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Mayor's community issues committee explores solutions in McKeesport

Jennifer R. Vertullo | Daily News
McKeesport Mayor Michael Cherepko, standing alongside members of his Committee on Community Issues, addresses issues raised by residents of the city's Seventh Ward on Wednesday evening.

Thursday, April 24, 2014, 3:51 a.m.
 

Mayor Michael Cherepko's Committee on Community Issues joined residents in McKeesport's Seventh Ward on Wednesday evening to explore solutions to neighborhood problems.

“This committee was born from the Human Relations Commission, and we're starting something different,” the city's fair housing officer Angelia Christina explained to more than 50 residents who gathered at McKeesport Presbyterian Church along Versailles Avenue. “We're here to hear from you. We want you to talk to us, rather than having us talk to you.”

The committee plans to address fair housing issues and community development matters overseen on a national level by the Department of Housing and Urban Development.

“Every department in this city can be related to fair housing and equal opportunity for every resident of this city, regardless of race, sex or any other demographic,” Christina said.

The committee will conduct monthly panel discussions led by residents' questions in each of the city's wards. In the Seventh Ward, attendees focused on blight and drug activity.

That neighborhood, where Twin Rivers Primary/Intermediate School recently opened, is being revitalized as the city's Cultural and Educational Sector. It's also home to Carnegie Library of McKeesport and McKeesport Little Theater.

A $200,000 Community Infrastructure and Tourism grant will be applied to demolishing nearly 30 homes to make way for new construction and parklets.

Resident Percy L. Meriwether Jr. shared with city officials his ideas on a plan for residential restoration to replace demolition when possible.

“A lot of people think that tearing down homes is the best choice, but some of these houses can be saved,” Meriwether said. “While all these blighted homes look bad, empty lots don't look much better.”

Meriwether, who has flipped homes in the past, said one way is to offer them to investors who will put up their own money and reinvest in city neighborhoods.

Cherepko said the city's Vacant Property Recovery Program, which primarily deals with transferring vacant lots to adjacent property owners, is in the process of passing houses on to new owners.

In addition to the eyesore of dilapidated structures, residents asked what can be done about garbage that rolls along their neighborhood streets like tumbleweeds. With some neighbors not taking care of their properties and others dropping trash as they walk by, residents said it's frustrating to live in a neighborhood that simply isn't clean.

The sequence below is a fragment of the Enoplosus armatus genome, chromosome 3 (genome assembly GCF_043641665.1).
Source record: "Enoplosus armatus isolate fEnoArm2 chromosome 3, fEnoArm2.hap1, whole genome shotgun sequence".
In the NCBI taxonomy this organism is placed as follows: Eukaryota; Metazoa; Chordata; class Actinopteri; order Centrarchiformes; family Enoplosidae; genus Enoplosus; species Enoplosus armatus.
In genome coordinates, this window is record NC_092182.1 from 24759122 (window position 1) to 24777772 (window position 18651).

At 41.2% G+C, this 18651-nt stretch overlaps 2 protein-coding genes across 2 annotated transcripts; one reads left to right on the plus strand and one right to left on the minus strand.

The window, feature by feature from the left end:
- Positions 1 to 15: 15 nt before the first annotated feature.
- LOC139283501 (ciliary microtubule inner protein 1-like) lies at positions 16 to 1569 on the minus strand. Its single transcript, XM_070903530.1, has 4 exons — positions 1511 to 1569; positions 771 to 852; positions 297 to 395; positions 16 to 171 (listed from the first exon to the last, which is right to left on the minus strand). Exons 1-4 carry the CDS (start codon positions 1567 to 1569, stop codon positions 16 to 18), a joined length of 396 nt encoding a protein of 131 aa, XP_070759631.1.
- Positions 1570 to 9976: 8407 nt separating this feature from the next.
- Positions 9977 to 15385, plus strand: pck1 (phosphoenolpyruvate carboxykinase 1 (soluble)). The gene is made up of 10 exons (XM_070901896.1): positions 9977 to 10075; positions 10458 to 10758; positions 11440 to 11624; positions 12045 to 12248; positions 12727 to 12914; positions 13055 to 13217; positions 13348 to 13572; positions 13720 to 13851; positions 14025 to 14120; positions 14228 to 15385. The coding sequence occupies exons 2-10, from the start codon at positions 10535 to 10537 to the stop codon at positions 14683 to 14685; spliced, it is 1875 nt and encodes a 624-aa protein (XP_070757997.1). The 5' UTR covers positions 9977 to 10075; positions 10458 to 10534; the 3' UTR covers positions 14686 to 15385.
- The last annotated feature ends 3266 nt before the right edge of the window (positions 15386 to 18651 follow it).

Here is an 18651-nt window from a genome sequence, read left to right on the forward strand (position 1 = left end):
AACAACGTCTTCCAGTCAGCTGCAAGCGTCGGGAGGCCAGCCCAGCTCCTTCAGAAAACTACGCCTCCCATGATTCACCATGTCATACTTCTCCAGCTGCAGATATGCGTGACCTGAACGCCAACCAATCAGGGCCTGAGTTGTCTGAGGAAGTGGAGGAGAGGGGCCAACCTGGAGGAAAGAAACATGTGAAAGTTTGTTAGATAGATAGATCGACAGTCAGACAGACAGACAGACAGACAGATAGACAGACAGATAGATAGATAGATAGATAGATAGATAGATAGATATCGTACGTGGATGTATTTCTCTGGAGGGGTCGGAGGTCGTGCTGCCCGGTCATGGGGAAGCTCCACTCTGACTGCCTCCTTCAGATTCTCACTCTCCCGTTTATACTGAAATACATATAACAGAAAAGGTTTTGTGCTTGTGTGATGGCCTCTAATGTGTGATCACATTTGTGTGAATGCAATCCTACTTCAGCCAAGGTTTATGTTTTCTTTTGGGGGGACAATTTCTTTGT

Cherepko invited residents to take part in a community-wide cleanup on Saturday, in which neighborhood task forces and other resident groups will be out clearing debris from parks, yards and sidewalks.

“Clean up what you can,” the mayor said. “Put it in bags at the curb, and we will be around to pick it all up on Monday.”

Residents took issue with drug activity that they said is taking place on the streets, in homes and in neighborhood shops.

“You need to make yourselves aware of this if you want this community to feel safe,” said one woman, who asked not to be identified because of the sensitivity of the topic. “Drug activity alone makes the area unsafe. It's horrible, and I'm alarmed that you don't know more about it.”

McKeesport police have worked with Allegheny County and state agencies to tackle the city's — and the region's — drug problem. While there have been numerous arrests, the problem still exists.

“Our judicial system is flawed,” Cherepko said. “If you nail people for drugs, they get slapped on the wrist and basically released.”

Cherepko thanked residents for pointing authorities to specific areas so that further investigations can lead to solid cases and eventually arrests. Residents said they participated in Wednesday's meeting in order to build a better community.

“I see a lot of familiar faces in this audience — a lot of people who have attended similar community meetings,” Cherepko said. “Once we identify problems, we can talk about solutions. That's what will make these meetings productive. There is a lot of work to do in this city, but the best resource we have is sitting right here in this room.”

Cherepko encouraged residents to embrace the “Working Together for a Better McKeesport” motto.

Jennifer R. Vertullo is a staff writer for Trib Total Media. She can be reached at 412-664-9161, ext. 1956, or jvertullo@tribweb.com.

 

 
 


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